The Physics
Factbook
An encyclopedia of scientific essays

Electric Current from an Electric Eel

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"Electric Fish." Encyclopedia Americana. "The electric eel (Electrophorous electricus) can produce a discharge of over 500 volts (at about one ampere) and the fresh water African catfish (Malapterurus electricus) produces about 350 volts." 1 A
 Guinness Book of Records. New York: Bantam, 1992: 95. "The most powerful electric fish is the electric eel, which is found in the rivers of Brazil, Columbia, Venezuela, and Peru. An average size specimen can discharge 400 volts at 1 amp, but measurements up to 650 volts have been recorded." 1 A

Electric eels are not eels. They are fish of the family Gymnotidae. They can produce electric currents. These serpentine fish can produce paralyzing discharges with their powerful electric organs. The powerful electric organs lie on either side of the vertebral column. These electric organs have around 5,000 to 6,000 electroplates which are arranged like cells in a battery. The organ emits 2 kinds of discharges, a high voltage one and a weaker one. The high voltage discharge can go up to around one ampere at 500 volts. It is usually for stunning prey. The weaker discharge is used for direction and as an indicator for locating objects. Electric eels have been known to knock down a horse crossing a stream from 20 feet away not to mention also killing humans. They are also known to still emit discharge eight to nine hours after their death. The shock from an electric eel affects the body by altering physiological functions such as involuntary muscle actions and respiration. Symptoms of being shocked by an electric eel can be respiratory paralysis and cardiac failure. These symptoms may result in death.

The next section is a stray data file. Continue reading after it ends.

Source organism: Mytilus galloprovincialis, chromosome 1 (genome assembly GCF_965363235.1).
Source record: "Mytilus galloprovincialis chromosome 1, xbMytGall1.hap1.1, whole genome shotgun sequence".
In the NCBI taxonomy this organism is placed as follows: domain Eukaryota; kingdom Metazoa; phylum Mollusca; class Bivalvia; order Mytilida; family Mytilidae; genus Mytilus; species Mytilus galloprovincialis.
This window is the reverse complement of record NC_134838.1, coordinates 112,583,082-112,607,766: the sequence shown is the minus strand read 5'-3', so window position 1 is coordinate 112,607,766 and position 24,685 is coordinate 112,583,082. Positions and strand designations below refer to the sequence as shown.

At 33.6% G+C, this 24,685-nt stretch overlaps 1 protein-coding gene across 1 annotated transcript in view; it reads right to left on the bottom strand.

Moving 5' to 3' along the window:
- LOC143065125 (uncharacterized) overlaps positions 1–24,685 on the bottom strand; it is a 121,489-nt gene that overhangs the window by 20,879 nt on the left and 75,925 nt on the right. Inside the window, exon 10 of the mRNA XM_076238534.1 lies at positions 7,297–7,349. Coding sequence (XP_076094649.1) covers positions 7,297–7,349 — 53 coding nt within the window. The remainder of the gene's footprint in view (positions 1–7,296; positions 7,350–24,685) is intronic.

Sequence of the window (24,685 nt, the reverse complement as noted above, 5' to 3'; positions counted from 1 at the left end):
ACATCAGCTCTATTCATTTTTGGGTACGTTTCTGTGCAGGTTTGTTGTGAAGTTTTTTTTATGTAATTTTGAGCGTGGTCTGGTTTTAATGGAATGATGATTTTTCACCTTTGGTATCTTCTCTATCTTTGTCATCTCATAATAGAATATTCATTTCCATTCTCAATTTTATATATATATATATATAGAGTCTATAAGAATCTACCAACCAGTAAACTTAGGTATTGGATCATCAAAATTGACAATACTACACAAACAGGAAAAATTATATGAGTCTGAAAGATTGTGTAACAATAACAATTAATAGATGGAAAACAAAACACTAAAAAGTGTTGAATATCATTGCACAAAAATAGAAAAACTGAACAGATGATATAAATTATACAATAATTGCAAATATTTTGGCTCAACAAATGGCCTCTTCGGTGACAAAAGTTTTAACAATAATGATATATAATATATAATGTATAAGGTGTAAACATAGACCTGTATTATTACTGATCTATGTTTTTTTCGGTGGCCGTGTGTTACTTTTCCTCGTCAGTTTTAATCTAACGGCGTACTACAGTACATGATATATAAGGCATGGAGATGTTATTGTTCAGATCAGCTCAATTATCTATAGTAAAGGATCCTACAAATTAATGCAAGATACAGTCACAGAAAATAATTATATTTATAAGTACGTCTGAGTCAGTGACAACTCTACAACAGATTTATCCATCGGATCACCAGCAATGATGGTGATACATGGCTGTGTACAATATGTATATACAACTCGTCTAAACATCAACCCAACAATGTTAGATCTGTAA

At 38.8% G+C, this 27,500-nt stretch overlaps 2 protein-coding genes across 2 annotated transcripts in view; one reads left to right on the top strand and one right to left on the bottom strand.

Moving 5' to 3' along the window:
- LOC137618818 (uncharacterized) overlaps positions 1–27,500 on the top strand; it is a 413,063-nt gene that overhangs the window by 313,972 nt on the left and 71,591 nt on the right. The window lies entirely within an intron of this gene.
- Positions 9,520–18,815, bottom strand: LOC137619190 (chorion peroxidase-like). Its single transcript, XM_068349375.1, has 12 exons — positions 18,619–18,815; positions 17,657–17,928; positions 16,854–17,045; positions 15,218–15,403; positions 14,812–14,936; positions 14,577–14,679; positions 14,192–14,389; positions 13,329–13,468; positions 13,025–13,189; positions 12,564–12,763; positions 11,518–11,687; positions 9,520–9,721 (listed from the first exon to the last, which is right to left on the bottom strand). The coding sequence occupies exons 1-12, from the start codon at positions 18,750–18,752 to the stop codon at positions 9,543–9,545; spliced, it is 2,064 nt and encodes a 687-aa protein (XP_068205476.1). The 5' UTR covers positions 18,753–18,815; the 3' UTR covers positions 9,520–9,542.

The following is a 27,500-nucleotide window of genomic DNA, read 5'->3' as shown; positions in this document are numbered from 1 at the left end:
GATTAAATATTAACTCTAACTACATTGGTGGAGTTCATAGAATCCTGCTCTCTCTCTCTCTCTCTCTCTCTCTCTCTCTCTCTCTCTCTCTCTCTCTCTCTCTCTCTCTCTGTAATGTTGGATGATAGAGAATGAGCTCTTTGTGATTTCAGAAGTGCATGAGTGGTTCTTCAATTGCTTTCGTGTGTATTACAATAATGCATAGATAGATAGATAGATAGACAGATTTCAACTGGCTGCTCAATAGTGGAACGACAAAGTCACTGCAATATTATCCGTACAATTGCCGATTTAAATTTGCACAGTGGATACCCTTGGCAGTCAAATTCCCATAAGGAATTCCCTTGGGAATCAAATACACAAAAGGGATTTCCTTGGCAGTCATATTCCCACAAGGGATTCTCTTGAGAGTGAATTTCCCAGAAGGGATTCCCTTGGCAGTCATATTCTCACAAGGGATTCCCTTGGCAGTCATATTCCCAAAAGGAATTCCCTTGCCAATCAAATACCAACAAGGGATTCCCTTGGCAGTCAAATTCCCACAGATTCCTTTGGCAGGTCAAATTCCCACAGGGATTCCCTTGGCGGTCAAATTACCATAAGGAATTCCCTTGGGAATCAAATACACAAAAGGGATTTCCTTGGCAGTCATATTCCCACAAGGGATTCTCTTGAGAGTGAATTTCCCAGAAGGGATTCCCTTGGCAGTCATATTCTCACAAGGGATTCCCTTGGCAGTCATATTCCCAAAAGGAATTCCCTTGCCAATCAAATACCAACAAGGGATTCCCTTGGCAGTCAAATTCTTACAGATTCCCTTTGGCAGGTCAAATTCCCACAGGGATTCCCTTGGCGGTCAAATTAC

Sunny Feng -- 2000

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